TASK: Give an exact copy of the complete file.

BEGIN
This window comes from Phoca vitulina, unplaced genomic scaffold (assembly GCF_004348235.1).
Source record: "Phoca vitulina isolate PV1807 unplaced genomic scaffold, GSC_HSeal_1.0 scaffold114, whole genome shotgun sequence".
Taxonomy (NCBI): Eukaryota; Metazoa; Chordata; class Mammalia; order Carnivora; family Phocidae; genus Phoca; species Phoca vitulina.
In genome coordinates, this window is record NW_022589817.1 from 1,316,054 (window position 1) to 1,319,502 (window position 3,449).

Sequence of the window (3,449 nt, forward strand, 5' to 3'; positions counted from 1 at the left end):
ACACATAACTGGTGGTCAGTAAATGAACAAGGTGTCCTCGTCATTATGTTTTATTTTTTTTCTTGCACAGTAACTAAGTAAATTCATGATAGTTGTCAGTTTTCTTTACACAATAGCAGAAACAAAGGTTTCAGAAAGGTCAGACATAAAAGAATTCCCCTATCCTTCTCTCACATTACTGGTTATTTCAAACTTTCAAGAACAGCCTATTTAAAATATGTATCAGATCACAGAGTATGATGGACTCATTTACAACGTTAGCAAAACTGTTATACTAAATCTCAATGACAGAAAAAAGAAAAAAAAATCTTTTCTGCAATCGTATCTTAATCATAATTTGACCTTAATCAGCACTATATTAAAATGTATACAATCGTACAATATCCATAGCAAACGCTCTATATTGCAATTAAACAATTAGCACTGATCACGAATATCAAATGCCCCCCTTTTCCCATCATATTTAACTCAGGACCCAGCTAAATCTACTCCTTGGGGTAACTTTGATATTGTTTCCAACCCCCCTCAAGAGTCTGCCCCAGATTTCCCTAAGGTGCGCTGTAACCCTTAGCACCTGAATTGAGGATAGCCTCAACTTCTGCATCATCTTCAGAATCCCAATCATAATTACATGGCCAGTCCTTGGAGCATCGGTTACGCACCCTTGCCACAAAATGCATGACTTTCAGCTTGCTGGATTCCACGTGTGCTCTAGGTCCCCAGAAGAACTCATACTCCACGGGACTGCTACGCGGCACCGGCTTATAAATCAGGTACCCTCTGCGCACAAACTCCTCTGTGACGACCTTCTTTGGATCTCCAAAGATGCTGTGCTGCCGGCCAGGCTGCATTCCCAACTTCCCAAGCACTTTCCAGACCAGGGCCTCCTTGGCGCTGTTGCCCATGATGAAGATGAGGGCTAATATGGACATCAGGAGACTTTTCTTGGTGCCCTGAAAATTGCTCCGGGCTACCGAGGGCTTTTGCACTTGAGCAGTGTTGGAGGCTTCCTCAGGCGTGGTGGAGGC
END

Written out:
This window comes from Phoca vitulina, unplaced genomic scaffold (assembly GCF_004348235.1).
Source record: "Phoca vitulina isolate PV1807 unplaced genomic scaffold, GSC_HSeal_1.0 scaffold114, whole genome shotgun sequence".
Taxonomy (NCBI): Eukaryota; Metazoa; Chordata; class Mammalia; order Carnivora; family Phocidae; genus Phoca; species Phoca vitulina.
In genome coordinates, this window is record NW_022589817.1 from 1,316,054 (window position 1) to 1,319,502 (window position 3,449).

Sequence of the window (3,449 nt, forward strand, 5' to 3'; positions counted from 1 at the left end):
ACACATAACTGGTGGTCAGTAAATGAACAAGGTGTCCTCGTCATTATGTTTTATTTTTTTTCTTGCACAGTAACTAAGTAAATTCATGATAGTTGTCAGTTTTCTTTACACAATAGCAGAAACAAAGGTTTCAGAAAGGTCAGACATAAAAGAATTCCCCTATCCTTCTCTCACATTACTGGTTATTTCAAACTTTCAAGAACAGCCTATTTAAAATATGTATCAGATCACAGAGTATGATGGACTCATTTACAACGTTAGCAAAACTGTTATACTAAATCTCAATGACAGAAAAAAGAAAAAAAAATCTTTTCTGCAATCGTATCTTAATCATAATTTGACCTTAATCAGCACTATATTAAAATGTATACAATCGTACAATATCCATAGCAAACGCTCTATATTGCAATTAAACAATTAGCACTGATCACGAATATCAAATGCCCCCCTTTTCCCATCATATTTAACTCAGGACCCAGCTAAATCTACTCCTTGGGGTAACTTTGATATTGTTTCCAACCCCCCTCAAGAGTCTGCCCCAGATTTCCCTAAGGTGCGCTGTAACCCTTAGCACCTGAATTGAGGATAGCCTCAACTTCTGCATCATCTTCAGAATCCCAATCATAATTACATGGCCAGTCCTTGGAGCATCGGTTACGCACCCTTGCCACAAAATGCATGACTTTCAGCTTGCTGGATTCCACGTGTGCTCTAGGTCCCCAGAAGAACTCATACTCCACGGGACTGCTACGCGGCACCGGCTTATAAATCAGGTACCCTCTGCGCACAAACTCCTCTGTGACGACCTTCTTTGGATCTCCAAAGATGCTGTGCTGCCGGCCAGGCTGCATTCCCAACTTCCCAAGCACTTTCCAGACCAGGGCCTCCTTGGCGCTGTTGCCCATGATGAAGATGAGGGCTAATATGGACATCAGGAGACTTTTCTTGGTGCCCTGAAAATTGCTCCGGGCTACCGAGGGCTTTTGCACTTGAGCAGTGTTGGAGGCTTCCTCAGGCGTGGTGGAGGC